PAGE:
Here, we have shown that CTA changes the way that taste information flows through simultaneously recorded GC and BLA ensembles. Almost all of the learning-related GC plasticity is localized to the time period previously related to palatability processing (Katz et al., 2001a; Fontanini and Katz, 2006). Examination of the subgroup of neurons held across learning confirms that pre- and post-CTA PSTHs are highly similar for the first 0.8–1.0 s and divergent afterward. Concurrently recorded BLA plasticity, meanwhile, has an extremely early onset and long duration. A doubling of amygdala–cortical functional connectivity is observed during post-CTA taste processing, a fact that, in conjunction with our other results, implies that taste learning increases information flow between BLA and GC.
Sham conditioning (substitution of a neutral i.p. injection for the emetic LiCl) had no impact on either structure; furthermore, saccharin responses after induction of a CTA to a salty solution resembled those observed in naive or sham-conditioned rats. These controls make it clear that response plasticity was the result of CTA learning, and not of (1) exposure to the taste of saccharin; (2) loss of, or change of response in, well isolated neurons through time; (3) peritraining intraperitoneal injections; or (4) exposure to LiCl. The observed response plasticity is, in fact, a specific function of taste learning.
The data support our contention that GC performs a feat known as multiplexing, processing first somatosensory, then chemosensory, and finally palatability-related aspects of the stimulus, in the time between taste administration and the appearance of palatability-specific behavioral responses (Travers and Norgren, 1986). Our previous work provided evidence of temporally specific information in GC codes (Katz et al., 2001a), and demonstrated that palatability-related attentional shifts preferentially change epochs of the GC responses that code palatability (Fontanini and Katz, 2006). Here, we show that CTA-related response plasticity in GC is restricted almost exclusively to this same epoch. Because CTA specifically changes the perceived palatability of saccharin, while leaving the taste quality itself unchanged (Frank et al., 2003), these results represent direct evidence that the late period of the cortical taste response is indeed reporting the processing of palatability.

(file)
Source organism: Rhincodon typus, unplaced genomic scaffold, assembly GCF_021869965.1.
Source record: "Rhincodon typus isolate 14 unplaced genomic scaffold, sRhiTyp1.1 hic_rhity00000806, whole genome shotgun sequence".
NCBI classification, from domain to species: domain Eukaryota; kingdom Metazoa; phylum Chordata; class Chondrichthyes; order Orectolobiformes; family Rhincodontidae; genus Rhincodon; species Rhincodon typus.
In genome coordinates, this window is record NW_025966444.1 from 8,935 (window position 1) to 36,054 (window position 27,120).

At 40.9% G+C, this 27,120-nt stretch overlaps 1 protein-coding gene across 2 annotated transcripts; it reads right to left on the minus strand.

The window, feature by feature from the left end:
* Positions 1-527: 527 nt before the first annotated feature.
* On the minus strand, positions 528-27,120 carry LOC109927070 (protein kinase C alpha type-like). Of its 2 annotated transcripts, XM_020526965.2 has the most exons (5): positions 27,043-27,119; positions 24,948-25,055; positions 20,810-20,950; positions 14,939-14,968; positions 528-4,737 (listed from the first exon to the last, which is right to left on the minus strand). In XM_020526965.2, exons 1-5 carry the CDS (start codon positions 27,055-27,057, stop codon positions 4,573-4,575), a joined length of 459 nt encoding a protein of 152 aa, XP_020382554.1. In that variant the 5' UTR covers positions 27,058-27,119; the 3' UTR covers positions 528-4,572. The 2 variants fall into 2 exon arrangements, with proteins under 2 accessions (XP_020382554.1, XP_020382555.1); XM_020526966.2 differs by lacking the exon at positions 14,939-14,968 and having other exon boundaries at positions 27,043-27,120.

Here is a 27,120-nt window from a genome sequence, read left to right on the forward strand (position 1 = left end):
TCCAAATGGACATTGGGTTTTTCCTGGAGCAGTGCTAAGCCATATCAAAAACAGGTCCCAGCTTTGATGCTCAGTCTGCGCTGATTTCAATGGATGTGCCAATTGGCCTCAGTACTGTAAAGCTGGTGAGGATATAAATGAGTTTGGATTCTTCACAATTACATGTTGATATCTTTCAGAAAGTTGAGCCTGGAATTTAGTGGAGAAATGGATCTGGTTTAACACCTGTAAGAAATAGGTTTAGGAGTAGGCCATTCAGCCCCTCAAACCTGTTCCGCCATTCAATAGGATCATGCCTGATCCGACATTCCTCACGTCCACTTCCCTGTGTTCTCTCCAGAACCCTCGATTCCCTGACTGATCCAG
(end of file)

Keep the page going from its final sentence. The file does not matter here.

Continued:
We cannot, as of now, offer an explanation for the fact that most GC changes consisted of response reductions. It is clear that the area of insular cortex from which these recordings were made is vital for CTA learning (Stone et al., 2005), which suggests (although does not prove) that late saccharin responses did not merely “move elsewhere” in the brain; the most likely explanation is that sensory processing is as affected by a sudden loss of response as by a sudden increase in response.
Although it is possible that alterations in somatosensory responses, caused by learning-related changes in oral motor behavior, cause response plasticity that “masquerades” as taste-specific plasticity, such an explanation is at odds with the data in several ways. First, the same ensembles containing neurons that lost late responses with learning also contained neurons that maintained significant late responses (data not shown), demonstrating that the result was not a global reflection of gross mouth movements. Second, the plastic GC neurons were not those with somatomotor responses, which are easily identified as those that show whole-session spike trains modulated at 6–9 Hz lick rate, and which were removed from the dataset. Finally, the observed plasticity is appropriately timed to precede, not be preceded by, taste-related behaviors in this preparation (Travers and Norgren, 1986). CTA-related plasticity almost assuredly represents changes in palatability processing in multiplexed GC temporal codes.